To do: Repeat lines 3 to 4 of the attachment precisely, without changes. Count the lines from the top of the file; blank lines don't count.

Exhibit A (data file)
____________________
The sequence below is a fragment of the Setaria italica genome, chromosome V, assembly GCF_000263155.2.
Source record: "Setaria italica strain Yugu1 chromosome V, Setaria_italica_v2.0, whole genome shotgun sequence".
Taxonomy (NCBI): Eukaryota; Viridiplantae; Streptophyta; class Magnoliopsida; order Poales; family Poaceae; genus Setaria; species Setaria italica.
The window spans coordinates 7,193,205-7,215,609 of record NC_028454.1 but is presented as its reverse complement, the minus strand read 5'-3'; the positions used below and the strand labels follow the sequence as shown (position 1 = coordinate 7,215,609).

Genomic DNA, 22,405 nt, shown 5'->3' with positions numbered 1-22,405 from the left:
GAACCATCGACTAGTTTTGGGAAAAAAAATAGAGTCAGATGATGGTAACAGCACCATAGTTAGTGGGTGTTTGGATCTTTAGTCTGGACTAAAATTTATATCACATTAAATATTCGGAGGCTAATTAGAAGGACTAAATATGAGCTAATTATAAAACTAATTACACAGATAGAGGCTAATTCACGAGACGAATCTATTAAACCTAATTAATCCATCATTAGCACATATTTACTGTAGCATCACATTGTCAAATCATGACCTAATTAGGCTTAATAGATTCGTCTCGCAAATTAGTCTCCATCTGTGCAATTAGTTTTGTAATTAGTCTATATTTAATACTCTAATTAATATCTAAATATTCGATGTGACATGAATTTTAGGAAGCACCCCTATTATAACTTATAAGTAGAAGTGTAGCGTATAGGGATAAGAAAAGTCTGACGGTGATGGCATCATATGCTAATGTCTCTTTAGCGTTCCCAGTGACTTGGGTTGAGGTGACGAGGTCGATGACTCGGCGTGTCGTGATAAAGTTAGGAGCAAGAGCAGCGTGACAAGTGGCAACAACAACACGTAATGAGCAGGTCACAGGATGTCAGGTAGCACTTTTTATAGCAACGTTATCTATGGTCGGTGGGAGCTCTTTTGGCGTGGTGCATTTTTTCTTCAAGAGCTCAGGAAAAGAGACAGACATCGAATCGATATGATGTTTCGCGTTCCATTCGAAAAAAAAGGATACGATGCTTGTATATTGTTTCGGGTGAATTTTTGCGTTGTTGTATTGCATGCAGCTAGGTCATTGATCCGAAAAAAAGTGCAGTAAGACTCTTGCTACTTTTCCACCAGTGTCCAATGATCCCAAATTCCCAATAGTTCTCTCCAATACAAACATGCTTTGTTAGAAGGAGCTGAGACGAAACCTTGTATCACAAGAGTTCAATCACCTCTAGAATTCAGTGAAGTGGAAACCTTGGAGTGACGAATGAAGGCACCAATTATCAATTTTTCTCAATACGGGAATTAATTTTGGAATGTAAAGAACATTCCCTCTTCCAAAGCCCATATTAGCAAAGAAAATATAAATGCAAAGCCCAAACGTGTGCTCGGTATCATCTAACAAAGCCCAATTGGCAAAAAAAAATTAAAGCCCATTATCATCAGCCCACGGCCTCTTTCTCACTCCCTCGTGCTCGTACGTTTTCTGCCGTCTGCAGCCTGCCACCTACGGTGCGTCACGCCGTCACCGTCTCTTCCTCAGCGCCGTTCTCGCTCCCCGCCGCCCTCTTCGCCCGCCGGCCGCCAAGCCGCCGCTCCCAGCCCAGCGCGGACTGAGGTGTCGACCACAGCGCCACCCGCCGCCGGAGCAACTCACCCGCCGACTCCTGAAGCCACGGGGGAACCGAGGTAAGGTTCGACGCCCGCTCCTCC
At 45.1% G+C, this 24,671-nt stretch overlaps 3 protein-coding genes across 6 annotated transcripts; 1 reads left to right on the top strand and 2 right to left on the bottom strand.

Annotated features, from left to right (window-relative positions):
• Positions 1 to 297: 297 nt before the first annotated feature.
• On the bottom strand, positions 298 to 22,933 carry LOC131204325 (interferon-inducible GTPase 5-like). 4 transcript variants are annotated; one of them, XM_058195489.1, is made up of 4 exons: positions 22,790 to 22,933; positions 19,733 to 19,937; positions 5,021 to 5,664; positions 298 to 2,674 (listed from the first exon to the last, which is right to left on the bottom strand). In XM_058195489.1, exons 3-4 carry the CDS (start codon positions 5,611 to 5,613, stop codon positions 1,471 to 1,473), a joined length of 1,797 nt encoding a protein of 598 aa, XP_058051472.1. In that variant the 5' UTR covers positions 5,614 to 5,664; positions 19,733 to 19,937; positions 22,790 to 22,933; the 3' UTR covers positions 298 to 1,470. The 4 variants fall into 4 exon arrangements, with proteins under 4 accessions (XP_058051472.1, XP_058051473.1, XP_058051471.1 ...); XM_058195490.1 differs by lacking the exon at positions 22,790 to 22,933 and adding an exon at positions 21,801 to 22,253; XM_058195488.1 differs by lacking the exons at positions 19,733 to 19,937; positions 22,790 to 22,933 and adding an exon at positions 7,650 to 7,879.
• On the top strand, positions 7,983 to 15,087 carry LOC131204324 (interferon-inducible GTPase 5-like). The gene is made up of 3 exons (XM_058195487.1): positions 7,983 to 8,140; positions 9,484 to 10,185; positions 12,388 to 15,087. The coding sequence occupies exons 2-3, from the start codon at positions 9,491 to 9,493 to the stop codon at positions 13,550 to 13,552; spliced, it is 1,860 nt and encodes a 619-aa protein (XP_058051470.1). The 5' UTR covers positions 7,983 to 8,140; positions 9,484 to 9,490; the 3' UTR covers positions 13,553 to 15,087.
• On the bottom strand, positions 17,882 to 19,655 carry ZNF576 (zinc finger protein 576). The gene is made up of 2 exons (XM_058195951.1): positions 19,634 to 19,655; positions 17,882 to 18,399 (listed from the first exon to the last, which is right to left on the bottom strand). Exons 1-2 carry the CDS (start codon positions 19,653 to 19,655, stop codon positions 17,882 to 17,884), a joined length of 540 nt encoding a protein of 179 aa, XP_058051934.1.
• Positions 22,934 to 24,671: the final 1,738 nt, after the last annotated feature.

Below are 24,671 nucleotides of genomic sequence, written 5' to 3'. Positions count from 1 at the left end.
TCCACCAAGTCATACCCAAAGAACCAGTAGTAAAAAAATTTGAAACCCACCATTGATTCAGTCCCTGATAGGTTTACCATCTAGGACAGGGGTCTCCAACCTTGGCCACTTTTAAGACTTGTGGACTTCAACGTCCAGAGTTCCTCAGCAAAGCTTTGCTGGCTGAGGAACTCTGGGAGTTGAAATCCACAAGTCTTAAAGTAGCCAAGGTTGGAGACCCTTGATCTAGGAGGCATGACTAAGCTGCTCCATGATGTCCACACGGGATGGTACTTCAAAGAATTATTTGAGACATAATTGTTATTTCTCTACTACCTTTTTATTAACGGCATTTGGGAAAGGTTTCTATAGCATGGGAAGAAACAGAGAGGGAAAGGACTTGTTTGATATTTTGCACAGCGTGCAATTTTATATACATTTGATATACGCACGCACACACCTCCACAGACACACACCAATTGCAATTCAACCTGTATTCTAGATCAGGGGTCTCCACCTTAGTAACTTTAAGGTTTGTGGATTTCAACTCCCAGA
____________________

Taxonomy (NCBI): Eukaryota; Viridiplantae; Streptophyta; class Magnoliopsida; order Poales; family Poaceae; genus Setaria; species Setaria italica.
The window spans coordinates 7,193,205-7,215,609 of record NC_028454.1 but is presented as its reverse complement, the minus strand read 5'-3'; the positions used below and the strand labels follow the sequence as shown (position 1 = coordinate 7,215,609).